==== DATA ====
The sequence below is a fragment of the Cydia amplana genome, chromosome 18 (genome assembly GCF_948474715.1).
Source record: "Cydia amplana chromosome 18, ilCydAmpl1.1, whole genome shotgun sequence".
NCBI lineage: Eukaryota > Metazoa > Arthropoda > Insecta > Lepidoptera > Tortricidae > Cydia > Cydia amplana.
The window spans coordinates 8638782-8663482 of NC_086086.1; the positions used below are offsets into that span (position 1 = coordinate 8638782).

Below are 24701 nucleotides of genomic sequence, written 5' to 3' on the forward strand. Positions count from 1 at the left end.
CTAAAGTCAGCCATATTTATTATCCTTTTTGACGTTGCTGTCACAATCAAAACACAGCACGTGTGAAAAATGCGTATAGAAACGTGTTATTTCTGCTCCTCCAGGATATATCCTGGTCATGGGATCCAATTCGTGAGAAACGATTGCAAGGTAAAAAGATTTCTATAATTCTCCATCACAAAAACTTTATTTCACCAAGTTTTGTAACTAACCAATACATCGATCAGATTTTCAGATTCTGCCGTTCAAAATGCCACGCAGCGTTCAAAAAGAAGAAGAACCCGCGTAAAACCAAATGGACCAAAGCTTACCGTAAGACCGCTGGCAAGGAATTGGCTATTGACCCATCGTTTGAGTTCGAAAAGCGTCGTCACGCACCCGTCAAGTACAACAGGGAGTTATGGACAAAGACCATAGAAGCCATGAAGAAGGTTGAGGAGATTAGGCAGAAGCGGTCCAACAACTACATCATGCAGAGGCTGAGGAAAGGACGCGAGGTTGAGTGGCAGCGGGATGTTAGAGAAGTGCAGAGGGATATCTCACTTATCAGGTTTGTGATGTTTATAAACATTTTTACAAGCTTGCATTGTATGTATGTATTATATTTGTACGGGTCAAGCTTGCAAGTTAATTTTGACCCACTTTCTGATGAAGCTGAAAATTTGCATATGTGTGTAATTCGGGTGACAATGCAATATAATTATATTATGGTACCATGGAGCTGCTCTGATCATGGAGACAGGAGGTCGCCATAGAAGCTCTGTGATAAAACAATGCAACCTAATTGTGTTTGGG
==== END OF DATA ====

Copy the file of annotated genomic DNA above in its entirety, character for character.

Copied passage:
The sequence below is a fragment of the Cydia amplana genome, chromosome 18 (genome assembly GCF_948474715.1).
Source record: "Cydia amplana chromosome 18, ilCydAmpl1.1, whole genome shotgun sequence".
NCBI lineage: Eukaryota > Metazoa > Arthropoda > Insecta > Lepidoptera > Tortricidae > Cydia > Cydia amplana.
The window spans coordinates 8638782-8663482 of NC_086086.1; the positions used below are offsets into that span (position 1 = coordinate 8638782).

Below are 24701 nucleotides of genomic sequence, written 5' to 3' on the forward strand. Positions count from 1 at the left end.
CTAAAGTCAGCCATATTTATTATCCTTTTTGACGTTGCTGTCACAATCAAAACACAGCACGTGTGAAAAATGCGTATAGAAACGTGTTATTTCTGCTCCTCCAGGATATATCCTGGTCATGGGATCCAATTCGTGAGAAACGATTGCAAGGTAAAAAGATTTCTATAATTCTCCATCACAAAAACTTTATTTCACCAAGTTTTGTAACTAACCAATACATCGATCAGATTTTCAGATTCTGCCGTTCAAAATGCCACGCAGCGTTCAAAAAGAAGAAGAACCCGCGTAAAACCAAATGGACCAAAGCTTACCGTAAGACCGCTGGCAAGGAATTGGCTATTGACCCATCGTTTGAGTTCGAAAAGCGTCGTCACGCACCCGTCAAGTACAACAGGGAGTTATGGACAAAGACCATAGAAGCCATGAAGAAGGTTGAGGAGATTAGGCAGAAGCGGTCCAACAACTACATCATGCAGAGGCTGAGGAAAGGACGCGAGGTTGAGTGGCAGCGGGATGTTAGAGAAGTGCAGAGGGATATCTCACTTATCAGGTTTGTGATGTTTATAAACATTTTTACAAGCTTGCATTGTATGTATGTATTATATTTGTACGGGTCAAGCTTGCAAGTTAATTTTGACCCACTTTCTGATGAAGCTGAAAATTTGCATATGTGTGTAATTCGGGTGACAATGCAATATAATTATATTATGGTACCATGGAGCTGCTCTGATCATGGAGACAGGAGGTCGCCATAGAAGCTCTGTGATAAAACAATGCAACCTAATTGTGTTTGGG